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    Fleshcult Wiki

    First things first[edit]

    How Fleshcult Works[edit]

    Fleshcult originated as a web-based game, so it used to run on a server. The split between "server" and client still exists, even though they're both on the same machine, communicating via IPC rather than over a network. There is no web server, it's just two programs talking to each other.

    What happens when you click on a link:

    1. Chromium Embedded Framework (aka CEF) is the browser engine I'm using. It receives your click.
    2. It sends a fake address to the server half. e.g. http://localdynamic/fire_minion
    3. The game logic is written in Python, and that Python program looks up the function associated with the address and runs it.
    4. The Python program needs to send back some results, so it picks an HTML template to fill in with variables. These are in a template language called Jinja2.
    5. CEF receives the new page and shows it to you.

    What kind of mods can you make?[edit]

    Background sets[edit]

    You can put new backgrounds into the game by putting them in a mod folder and writing a CSS file that points the game to them.

    More about CSS modding


    Visual/UI[edit]

    You can rearrange and format the UI with CSS, but if you want to add brand new parts, you'll need to edit the HTML. Jinja has a some extra funky stuff with curly braces you'll need to learn about so you can substitute game variables into the page, loop over lists, etc.

    There's also everything else Chromium supports, like Javascript, audio, even WebGL. The one thing you can't do is load stuff from the real internet, because I hijacked the bit that does that. You wouldn't want to anyway, because this is an old version of Chromium without an auto-updater, so it's not safe to use on the real internet.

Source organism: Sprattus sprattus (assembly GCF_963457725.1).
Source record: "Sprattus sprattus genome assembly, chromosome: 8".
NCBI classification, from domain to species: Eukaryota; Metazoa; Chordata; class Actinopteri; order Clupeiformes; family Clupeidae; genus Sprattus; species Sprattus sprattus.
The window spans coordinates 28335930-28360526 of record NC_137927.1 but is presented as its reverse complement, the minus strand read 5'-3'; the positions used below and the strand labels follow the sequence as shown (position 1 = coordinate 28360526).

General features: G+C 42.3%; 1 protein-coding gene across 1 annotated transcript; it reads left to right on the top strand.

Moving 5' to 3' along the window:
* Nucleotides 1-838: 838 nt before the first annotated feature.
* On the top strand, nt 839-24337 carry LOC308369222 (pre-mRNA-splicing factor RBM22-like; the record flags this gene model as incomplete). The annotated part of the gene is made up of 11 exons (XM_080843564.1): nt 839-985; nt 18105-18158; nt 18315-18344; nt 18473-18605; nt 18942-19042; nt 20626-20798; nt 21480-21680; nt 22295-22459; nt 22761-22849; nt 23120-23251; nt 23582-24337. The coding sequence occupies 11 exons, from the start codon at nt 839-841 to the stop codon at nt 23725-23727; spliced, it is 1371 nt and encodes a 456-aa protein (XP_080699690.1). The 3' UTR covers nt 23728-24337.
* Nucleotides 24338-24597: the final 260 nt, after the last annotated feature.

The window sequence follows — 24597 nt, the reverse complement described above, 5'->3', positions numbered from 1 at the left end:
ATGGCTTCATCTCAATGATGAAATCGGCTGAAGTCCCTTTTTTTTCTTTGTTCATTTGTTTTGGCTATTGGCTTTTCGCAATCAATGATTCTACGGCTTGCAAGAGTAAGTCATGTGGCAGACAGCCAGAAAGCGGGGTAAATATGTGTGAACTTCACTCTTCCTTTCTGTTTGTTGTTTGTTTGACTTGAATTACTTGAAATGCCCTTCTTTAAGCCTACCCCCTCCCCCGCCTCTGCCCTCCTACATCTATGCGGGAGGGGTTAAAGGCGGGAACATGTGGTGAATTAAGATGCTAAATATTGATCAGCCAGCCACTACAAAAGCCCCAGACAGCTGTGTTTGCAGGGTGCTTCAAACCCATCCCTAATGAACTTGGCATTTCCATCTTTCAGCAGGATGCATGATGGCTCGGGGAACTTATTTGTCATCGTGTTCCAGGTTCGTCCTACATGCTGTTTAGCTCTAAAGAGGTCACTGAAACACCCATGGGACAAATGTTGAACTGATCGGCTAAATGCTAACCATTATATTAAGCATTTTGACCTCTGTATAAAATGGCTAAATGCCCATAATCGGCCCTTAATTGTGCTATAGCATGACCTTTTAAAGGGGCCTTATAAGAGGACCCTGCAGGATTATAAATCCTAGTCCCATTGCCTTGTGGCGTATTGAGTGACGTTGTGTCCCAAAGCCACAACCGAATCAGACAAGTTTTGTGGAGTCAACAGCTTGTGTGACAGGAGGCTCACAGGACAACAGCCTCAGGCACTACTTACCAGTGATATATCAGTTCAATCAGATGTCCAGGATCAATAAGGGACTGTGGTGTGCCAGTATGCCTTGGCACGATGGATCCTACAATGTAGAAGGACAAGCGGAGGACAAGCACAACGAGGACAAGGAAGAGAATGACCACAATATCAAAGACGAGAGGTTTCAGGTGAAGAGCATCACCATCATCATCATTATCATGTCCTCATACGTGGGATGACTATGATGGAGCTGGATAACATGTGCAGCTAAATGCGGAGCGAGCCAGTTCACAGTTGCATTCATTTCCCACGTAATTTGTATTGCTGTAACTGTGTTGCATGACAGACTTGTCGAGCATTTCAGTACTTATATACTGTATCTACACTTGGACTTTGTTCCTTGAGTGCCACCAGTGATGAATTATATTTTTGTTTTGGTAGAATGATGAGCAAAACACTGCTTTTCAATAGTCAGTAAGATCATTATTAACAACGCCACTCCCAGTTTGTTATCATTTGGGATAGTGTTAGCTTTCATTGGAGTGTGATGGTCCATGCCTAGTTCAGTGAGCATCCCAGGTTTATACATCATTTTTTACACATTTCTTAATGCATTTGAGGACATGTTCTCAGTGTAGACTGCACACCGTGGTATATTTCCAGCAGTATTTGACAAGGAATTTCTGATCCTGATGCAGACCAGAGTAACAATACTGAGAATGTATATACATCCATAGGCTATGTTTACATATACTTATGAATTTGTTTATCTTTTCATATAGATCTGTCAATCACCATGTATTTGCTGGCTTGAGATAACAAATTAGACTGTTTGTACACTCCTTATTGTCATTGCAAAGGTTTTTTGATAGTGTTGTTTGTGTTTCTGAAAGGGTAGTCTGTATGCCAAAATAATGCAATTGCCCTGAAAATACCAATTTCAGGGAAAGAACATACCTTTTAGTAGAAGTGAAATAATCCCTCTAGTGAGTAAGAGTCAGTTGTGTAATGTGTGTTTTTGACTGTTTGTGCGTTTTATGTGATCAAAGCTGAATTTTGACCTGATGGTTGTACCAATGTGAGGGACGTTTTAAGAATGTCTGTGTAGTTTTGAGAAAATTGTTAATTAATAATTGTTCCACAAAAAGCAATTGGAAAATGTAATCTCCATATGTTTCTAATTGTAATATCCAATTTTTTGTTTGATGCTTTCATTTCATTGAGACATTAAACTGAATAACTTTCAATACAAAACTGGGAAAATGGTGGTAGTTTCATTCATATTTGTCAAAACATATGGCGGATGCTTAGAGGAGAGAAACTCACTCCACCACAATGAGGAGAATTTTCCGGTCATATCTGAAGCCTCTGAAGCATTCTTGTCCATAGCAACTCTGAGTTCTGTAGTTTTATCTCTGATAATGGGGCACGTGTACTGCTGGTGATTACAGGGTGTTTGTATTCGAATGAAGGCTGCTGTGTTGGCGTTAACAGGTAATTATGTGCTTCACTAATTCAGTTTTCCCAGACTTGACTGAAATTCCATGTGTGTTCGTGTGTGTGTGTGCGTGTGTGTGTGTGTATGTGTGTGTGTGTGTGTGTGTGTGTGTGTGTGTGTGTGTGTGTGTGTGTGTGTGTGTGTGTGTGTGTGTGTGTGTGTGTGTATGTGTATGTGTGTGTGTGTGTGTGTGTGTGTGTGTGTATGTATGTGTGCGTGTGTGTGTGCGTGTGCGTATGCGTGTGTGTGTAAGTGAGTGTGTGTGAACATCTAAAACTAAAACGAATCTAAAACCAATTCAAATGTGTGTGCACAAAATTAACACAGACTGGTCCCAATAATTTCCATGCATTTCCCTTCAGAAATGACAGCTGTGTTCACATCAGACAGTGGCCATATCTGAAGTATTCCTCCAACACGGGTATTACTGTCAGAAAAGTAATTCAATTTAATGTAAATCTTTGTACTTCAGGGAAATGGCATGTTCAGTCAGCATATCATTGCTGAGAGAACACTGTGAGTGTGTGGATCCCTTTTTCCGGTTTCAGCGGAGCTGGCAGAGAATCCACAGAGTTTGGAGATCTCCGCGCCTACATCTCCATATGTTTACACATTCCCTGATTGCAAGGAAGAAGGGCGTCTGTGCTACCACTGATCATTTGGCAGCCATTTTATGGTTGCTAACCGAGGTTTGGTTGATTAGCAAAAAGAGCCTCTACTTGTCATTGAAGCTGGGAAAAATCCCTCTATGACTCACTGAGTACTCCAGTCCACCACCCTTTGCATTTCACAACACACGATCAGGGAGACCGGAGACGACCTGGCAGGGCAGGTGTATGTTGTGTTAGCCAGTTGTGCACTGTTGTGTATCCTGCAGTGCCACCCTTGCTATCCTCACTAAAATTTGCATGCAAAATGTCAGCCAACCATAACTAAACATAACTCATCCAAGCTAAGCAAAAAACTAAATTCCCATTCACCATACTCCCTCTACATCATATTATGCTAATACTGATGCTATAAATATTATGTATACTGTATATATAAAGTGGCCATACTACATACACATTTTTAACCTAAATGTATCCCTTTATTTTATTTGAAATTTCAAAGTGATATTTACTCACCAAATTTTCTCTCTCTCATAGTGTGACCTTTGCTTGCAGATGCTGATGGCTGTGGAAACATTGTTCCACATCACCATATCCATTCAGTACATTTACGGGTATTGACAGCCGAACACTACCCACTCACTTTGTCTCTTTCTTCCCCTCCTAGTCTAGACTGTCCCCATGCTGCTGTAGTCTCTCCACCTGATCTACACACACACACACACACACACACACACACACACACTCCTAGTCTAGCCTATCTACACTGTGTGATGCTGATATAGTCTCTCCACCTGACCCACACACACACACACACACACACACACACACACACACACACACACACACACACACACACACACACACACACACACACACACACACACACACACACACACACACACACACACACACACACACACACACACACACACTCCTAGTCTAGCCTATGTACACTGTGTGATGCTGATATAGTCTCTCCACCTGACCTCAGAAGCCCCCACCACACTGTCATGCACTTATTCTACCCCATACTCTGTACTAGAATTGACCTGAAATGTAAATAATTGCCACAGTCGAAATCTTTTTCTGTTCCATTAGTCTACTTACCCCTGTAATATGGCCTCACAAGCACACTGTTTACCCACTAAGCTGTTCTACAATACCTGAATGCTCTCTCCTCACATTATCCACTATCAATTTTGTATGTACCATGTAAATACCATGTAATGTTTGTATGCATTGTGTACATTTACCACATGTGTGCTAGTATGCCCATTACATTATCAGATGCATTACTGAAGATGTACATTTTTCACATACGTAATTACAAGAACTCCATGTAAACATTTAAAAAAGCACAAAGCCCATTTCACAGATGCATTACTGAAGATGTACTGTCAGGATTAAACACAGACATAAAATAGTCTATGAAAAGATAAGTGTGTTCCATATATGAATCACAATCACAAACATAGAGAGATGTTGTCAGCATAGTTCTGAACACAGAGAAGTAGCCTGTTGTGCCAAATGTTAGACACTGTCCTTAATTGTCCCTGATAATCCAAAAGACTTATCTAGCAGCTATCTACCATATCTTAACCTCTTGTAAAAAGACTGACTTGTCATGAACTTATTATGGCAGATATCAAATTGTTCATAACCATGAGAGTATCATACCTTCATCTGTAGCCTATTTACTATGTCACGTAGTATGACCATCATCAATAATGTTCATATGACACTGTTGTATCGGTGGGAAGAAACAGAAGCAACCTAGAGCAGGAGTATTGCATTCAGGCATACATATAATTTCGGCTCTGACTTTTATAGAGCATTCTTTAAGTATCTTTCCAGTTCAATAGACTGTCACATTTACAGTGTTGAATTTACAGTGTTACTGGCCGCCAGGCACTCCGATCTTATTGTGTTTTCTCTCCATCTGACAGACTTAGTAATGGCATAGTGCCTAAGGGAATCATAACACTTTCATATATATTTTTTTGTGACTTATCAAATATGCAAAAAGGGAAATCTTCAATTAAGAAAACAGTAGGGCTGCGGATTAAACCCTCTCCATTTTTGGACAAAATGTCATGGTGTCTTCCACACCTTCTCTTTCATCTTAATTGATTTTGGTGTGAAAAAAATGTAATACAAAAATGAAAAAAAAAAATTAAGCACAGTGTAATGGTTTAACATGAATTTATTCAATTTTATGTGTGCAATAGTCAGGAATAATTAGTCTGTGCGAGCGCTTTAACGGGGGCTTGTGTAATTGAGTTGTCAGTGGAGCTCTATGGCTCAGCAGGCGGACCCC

More about HTML modding


    New Characters/Dialogue[edit]

    (Not yet!)

    Fleshcult has a bunch of data files for characters and sex scene messages in JSON format. It'll have a series of built-in editors that let you edit these that you can get to from the main menu.

    Find out more about:

    • Dialogue Editor
    • Archetype Editor (for characters)
    • Equipment Editor (for transformations)
    • Tome Editor
    • Location Editor


    New Game Mechanics[edit]

    (Not yet!)

    More about Python modding

    Creating a new mod[edit]

    Click on Open Mods Folder in the Mods menu. This folder is where you can work on your mod while it's in development or install other mods manually. Steam Workshop operates out of its own folder.

    1. Copy paste the example mod folder.
    2. Rename it. The naming convention is 'username_modname', where username is just something to distinguish between different mods with the same name. It's not related to your steam username or anything.
    3. Rename the .css file to be the same name as your mod folder.
    4. Find out more about the different files inside the mod folder.
    5. Once you're ready to show it to the world, you can go into the Mods menu and upload it to Steam Workshop from there.
    Making Mods
    How To

    Getting StartedDeveloper Mode

    Parts of a mod

    File HierarchyDialogue Editor

    Tech

    JinjaCSSPython

    Distribution

    Steam WorkshopWorkshop Content Policy

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  • Jackoekaki • 22 days ago
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